Growing Up Boeing gives an insider’s perspective of the Boeing test pilots and engineers who regularly risked their lives as they tested and certified the early commercial jets, 707s through 767s, at the dawn of the jet age. Passionate about flying, Boeing test pilot S. L. “Lew” Wallick and his Flight Test colleagues lived lives full of risk and adventure while raising their families in the Puget Sound area of Washington State, a region strongly influenced by Boeing and aviation. Using personal interviews of the pilots and engineers, Lew’s daughter Rebecca weaves the accounts of many key test pilots and flight test engineers of this Golden Age of aviation into a narrative full of aviation history, behind-the-scenes drama, some well-kept secrets, and personal insights about how the Boeing test pilots worked, lived and raised their families. Growing Up Boeing offers the human side of Boeing’s flight test history.
Sit down, buckle your seat belt, put your tray table up, and prepare to take off on a nostalgic flight back in time, when the best test pilots flew by the seat of their pants, putting new commercial jets through tests that stressed and pushed the edge of performance envelopes, discovering their limits and tolerances and making them even better. Fly along on demonstration and proving flights as the test pilots help Boeing sell the airplanes to airlines around the world, meeting a few celebrities along the way. By the end of your flight, you’ll have a greater appreciation for the risks the crews took to ensure that we, the traveling public, can fly safely and comfortably to almost anywhere in the world today.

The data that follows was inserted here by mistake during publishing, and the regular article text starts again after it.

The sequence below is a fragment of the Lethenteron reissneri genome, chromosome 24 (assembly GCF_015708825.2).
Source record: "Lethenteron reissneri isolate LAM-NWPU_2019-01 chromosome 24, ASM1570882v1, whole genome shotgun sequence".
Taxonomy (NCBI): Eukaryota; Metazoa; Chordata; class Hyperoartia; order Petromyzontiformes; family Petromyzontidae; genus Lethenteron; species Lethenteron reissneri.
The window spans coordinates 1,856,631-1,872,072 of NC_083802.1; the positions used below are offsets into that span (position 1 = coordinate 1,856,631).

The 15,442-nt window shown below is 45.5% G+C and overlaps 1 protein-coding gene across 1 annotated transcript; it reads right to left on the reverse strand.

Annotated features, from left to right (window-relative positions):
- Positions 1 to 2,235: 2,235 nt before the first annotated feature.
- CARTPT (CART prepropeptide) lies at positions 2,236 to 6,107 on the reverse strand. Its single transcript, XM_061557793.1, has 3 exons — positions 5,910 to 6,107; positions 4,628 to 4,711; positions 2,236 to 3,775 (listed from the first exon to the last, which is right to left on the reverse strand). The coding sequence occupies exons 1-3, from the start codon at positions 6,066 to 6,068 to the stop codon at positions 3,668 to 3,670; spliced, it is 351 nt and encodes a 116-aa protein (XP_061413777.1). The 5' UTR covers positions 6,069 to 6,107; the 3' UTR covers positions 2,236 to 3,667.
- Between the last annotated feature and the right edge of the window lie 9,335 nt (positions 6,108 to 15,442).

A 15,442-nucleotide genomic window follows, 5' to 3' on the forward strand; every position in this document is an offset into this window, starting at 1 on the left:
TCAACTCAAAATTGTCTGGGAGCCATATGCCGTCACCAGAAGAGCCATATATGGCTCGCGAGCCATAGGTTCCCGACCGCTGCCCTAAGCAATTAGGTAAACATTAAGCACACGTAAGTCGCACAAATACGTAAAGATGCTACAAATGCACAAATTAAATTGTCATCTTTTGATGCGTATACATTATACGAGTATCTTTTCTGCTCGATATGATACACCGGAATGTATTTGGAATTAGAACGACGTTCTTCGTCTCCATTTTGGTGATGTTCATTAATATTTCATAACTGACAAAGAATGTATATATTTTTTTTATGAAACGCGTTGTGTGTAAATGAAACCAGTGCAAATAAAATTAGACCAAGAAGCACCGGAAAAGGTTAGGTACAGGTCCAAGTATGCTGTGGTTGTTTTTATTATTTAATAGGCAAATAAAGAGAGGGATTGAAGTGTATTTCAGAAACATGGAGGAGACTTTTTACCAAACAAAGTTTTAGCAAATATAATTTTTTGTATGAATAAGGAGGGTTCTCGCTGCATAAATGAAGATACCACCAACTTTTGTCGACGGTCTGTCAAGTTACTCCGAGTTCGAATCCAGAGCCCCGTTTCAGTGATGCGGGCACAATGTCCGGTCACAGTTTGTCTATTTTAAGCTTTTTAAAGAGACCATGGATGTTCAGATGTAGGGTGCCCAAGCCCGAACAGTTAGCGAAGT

In this invigorating recollection of an era when airplane travel was new and glamorous, and test pilots were daredevils and role models, Wallick explores her father's career as a test pilot for Boeing stretching from the '40s well into the '80s. She recounts her own life and experiences as a family member, usually on the periphery of the action and sometimes along for the actual ride. Likewise, she includes the experiences, stories, and escapades of her father's colleagues to paint a larger picture of the industry and its evolution. From the early 707, Boeing's first commercial jet airliner, to the 747, from military airplanes to civilian aircraft, Wallick's father, former U.S. Navy aviator Lew Wallick, flies them all, often risking life and limb, and the author brings those stories to life. She writes of pilots' playful tendencies to roll their craft in midair no easy task with commercial jets and of Howard Hughes's eccentric, unpredictable participation. For anyone interested in this period or the faded mystique of the early jet age, it's a great resource. However, Wallick writes from the odd perspective of an outsider blessed with insider knowledge, dispensing vast amounts of technical jargon and model numbers in a dry manner, occasionally turning a delightful history into something more narrow and tedious. (BookLife)
Growing up boeing
I give this book a 4 star, for it's attention to details and content.
I enjoy'd reading this very much.
It showed how families can be affected by the work their parents do.
It told about many events that happened in the development of a new aircraft.